The copyright information will include:

  • The text copyright (the author/s)
  • Cover copyright (the cover designer)
  • Image copyright (the photographer or stock image site)

The cover designer may or may not retain copyright over their work. This will be covered in your contract, and they should also advise you of their preferred wording e.g. whether they need to be acknowledged as the copyright holder (Cover design © Designer X) or credited (Cover by Designer X).

There should also be a statement to the effect that all rights are reserved, and that the book may not be copied or reproduced in any form without written permission. Many books make a specific exception for short quotations in reviews (a use which is permitted under copyright law in most jurisdictions).

The actual wording of this section may depend on where you live or where the book is published.

Permissions

Authors cannot quote the copyrighted work of another creator without permission. The Credits Page will therefore include the necessary permissions e.g.

  • Bible quotations: most versions of the Bible can be quoted subject to certain restrictions (e.g. less than 500 verses, and not a complete book). Check Bible Gateway for further details.
  • Song lyrics: song titles are not subject to copyright in most jurisdictions, but song lyrics are. Lyrics should not be reproduced without permission. The copyright holder will be able to provide their preferred/required wording.

Other Credits

The author or publisher may wish to credit the cover designer, editor, or typesetter/formatter.

Literary agents may be mentioned as well.

Disclaimer/s

A novel may include a statement that the characters and events depicted in the novel are fictional (assuming they are—some novels are based on real-life events), and any resemblance to actual people living or dead, or to events is coincidental and unintentional.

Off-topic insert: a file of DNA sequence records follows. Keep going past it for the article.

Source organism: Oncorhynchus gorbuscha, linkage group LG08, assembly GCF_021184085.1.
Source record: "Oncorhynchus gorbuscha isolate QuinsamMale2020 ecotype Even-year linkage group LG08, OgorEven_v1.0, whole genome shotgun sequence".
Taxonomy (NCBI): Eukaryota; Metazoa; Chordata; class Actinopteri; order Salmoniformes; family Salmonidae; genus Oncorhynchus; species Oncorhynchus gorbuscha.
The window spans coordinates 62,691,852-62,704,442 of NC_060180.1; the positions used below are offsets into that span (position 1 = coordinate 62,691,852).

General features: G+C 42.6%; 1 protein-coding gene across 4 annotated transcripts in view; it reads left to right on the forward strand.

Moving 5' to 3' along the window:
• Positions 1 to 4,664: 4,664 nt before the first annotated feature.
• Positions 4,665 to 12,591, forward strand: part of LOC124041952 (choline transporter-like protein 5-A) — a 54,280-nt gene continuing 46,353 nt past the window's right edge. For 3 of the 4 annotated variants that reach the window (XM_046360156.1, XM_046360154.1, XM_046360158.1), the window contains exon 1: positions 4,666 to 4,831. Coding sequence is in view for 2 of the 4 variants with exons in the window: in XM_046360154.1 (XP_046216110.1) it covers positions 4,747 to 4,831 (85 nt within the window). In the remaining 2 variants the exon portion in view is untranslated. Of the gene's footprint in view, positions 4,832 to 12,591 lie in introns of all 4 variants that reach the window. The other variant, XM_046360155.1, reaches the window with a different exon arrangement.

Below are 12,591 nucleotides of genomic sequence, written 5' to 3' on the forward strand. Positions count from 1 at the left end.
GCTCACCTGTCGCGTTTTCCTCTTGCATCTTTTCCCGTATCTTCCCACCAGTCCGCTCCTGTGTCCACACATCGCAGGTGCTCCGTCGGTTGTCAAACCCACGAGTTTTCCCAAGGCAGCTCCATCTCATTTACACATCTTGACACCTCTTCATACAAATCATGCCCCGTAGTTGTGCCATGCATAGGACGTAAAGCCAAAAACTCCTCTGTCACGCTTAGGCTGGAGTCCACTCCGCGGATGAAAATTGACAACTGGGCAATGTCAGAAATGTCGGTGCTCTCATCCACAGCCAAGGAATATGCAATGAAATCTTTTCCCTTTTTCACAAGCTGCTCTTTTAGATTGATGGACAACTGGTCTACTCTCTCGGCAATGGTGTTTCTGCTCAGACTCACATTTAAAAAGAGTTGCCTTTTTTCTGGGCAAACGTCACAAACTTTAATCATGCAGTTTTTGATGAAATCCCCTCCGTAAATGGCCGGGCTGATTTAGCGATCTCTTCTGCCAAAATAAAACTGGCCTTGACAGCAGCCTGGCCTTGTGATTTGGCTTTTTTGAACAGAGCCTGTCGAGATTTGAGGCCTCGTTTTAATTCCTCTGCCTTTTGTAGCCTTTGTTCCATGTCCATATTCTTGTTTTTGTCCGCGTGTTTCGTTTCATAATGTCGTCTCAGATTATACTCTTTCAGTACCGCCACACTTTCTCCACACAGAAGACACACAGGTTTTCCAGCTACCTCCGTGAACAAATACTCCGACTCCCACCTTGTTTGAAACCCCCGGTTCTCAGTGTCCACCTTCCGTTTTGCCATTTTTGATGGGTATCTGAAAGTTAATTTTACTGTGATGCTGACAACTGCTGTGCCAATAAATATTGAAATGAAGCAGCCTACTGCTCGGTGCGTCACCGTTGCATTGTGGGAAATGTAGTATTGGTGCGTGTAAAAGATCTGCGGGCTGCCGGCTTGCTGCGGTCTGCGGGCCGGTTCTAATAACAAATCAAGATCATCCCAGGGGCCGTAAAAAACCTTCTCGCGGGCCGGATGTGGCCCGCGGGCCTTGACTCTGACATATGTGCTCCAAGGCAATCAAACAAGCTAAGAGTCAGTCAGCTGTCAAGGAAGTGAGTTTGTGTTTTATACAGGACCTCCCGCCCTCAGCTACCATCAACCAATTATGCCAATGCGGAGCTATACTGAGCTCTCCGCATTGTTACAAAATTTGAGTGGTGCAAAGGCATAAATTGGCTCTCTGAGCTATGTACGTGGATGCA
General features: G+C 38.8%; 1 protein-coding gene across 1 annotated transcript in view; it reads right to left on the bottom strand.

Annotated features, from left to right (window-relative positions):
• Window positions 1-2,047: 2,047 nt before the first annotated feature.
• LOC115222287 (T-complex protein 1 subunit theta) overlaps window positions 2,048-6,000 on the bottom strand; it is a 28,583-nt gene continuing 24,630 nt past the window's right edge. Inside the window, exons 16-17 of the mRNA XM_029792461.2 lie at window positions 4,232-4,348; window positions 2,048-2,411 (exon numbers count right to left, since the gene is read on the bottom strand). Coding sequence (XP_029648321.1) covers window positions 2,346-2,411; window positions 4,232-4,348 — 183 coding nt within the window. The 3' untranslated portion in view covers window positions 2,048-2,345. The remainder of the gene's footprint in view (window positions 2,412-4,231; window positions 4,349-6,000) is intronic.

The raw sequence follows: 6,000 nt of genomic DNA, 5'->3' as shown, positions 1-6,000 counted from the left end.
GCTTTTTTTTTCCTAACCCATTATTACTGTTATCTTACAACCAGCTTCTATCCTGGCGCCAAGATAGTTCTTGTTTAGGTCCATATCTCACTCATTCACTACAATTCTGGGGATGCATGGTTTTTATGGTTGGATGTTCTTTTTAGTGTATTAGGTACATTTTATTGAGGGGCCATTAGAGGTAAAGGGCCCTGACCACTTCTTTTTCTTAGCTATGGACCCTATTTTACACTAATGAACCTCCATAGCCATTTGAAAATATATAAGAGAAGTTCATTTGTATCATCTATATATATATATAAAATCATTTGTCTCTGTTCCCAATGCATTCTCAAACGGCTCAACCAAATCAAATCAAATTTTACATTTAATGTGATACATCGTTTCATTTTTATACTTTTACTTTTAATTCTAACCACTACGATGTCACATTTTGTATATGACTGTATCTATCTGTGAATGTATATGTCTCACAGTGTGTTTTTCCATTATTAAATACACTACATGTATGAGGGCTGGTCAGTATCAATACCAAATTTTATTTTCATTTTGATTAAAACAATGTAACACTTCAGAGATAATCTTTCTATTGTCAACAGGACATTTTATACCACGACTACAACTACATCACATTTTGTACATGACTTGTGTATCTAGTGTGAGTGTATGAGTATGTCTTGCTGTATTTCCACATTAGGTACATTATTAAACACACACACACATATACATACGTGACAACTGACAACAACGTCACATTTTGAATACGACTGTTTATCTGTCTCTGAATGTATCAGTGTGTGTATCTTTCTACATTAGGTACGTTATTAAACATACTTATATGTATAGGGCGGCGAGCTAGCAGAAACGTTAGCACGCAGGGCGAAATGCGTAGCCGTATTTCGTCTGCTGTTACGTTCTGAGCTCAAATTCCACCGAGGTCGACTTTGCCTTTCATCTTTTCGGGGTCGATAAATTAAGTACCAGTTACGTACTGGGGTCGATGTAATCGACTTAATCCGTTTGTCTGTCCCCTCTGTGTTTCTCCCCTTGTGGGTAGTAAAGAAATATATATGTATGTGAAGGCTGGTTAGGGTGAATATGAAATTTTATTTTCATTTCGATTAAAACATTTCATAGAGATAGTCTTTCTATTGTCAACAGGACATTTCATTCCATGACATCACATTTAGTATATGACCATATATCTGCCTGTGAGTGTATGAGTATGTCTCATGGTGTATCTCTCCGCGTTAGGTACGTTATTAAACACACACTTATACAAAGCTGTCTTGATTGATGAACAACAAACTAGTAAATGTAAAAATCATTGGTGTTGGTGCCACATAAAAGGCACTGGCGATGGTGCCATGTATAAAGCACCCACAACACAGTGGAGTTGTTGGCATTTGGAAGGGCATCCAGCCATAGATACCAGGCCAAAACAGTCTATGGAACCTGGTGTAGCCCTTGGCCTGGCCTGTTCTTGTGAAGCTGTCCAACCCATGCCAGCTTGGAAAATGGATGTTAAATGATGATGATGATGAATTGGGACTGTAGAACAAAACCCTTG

A historical novel that includes a mixture of real-life people and imaginative characters may include a statement to that effect.

Dedication

The dedication is usually a short one or two-line statement from the author. This is always on the right-hand page. It is often opposite the Credits page.

Table of Contents

Non-fiction books will have a table of contents as part of the front matter. This will usually include chapter numbers and chapter names. It may be broken down into parts, or chapters may have subheadings. The format of the table of contents will depend on what makes sense given the structure of the book.

Novels may or may not need a table of contents, and most don’t. However, Amazon requires Kindle books to have a Table of Contents in the front matter, even if it is as basic as Chapter One, Chapter Two (and most are that basic).

The table of contents starts on the right-hand page, and comes after the title page, credits page, and dedication.

Other Front Matter

There are other elements which may be included in the front matter or the back matter. We’ll discuss those next week … as well as the differences between front matter in paper books compared to ebooks.

Meanwhile, do you have any questions about front matter or end matter?